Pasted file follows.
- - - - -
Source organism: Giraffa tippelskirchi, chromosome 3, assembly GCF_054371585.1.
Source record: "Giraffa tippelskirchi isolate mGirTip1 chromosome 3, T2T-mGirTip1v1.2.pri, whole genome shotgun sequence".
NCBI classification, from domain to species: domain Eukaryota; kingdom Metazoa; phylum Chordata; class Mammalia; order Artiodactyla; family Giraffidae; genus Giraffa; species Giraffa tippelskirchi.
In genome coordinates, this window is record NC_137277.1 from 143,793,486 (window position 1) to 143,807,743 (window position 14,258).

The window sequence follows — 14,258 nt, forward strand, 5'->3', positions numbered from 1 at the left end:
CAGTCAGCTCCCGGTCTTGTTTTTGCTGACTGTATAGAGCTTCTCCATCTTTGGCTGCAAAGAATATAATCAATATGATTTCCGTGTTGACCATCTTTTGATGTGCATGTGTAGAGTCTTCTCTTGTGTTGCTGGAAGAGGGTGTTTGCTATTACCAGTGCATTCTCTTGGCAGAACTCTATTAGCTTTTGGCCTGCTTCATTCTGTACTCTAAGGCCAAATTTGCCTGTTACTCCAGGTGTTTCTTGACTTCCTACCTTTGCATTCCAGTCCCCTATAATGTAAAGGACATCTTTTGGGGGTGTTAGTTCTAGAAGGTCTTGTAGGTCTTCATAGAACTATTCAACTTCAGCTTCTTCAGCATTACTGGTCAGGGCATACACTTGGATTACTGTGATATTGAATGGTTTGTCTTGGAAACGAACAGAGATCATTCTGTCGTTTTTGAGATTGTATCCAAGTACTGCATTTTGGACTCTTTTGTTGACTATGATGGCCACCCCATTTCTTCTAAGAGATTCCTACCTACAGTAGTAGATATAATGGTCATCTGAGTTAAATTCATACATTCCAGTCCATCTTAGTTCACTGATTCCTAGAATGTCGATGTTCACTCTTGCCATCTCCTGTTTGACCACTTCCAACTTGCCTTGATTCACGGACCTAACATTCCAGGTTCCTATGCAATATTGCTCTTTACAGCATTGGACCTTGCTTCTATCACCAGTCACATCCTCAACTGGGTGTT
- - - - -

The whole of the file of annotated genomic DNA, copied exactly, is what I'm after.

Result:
Source organism: Giraffa tippelskirchi, chromosome 3, assembly GCF_054371585.1.
Source record: "Giraffa tippelskirchi isolate mGirTip1 chromosome 3, T2T-mGirTip1v1.2.pri, whole genome shotgun sequence".
NCBI classification, from domain to species: domain Eukaryota; kingdom Metazoa; phylum Chordata; class Mammalia; order Artiodactyla; family Giraffidae; genus Giraffa; species Giraffa tippelskirchi.
In genome coordinates, this window is record NC_137277.1 from 143,793,486 (window position 1) to 143,807,743 (window position 14,258).

The window sequence follows — 14,258 nt, forward strand, 5'->3', positions numbered from 1 at the left end:
CAGTCAGCTCCCGGTCTTGTTTTTGCTGACTGTATAGAGCTTCTCCATCTTTGGCTGCAAAGAATATAATCAATATGATTTCCGTGTTGACCATCTTTTGATGTGCATGTGTAGAGTCTTCTCTTGTGTTGCTGGAAGAGGGTGTTTGCTATTACCAGTGCATTCTCTTGGCAGAACTCTATTAGCTTTTGGCCTGCTTCATTCTGTACTCTAAGGCCAAATTTGCCTGTTACTCCAGGTGTTTCTTGACTTCCTACCTTTGCATTCCAGTCCCCTATAATGTAAAGGACATCTTTTGGGGGTGTTAGTTCTAGAAGGTCTTGTAGGTCTTCATAGAACTATTCAACTTCAGCTTCTTCAGCATTACTGGTCAGGGCATACACTTGGATTACTGTGATATTGAATGGTTTGTCTTGGAAACGAACAGAGATCATTCTGTCGTTTTTGAGATTGTATCCAAGTACTGCATTTTGGACTCTTTTGTTGACTATGATGGCCACCCCATTTCTTCTAAGAGATTCCTACCTACAGTAGTAGATATAATGGTCATCTGAGTTAAATTCATACATTCCAGTCCATCTTAGTTCACTGATTCCTAGAATGTCGATGTTCACTCTTGCCATCTCCTGTTTGACCACTTCCAACTTGCCTTGATTCACGGACCTAACATTCCAGGTTCCTATGCAATATTGCTCTTTACAGCATTGGACCTTGCTTCTATCACCAGTCACATCCTCAACTGGGTGTT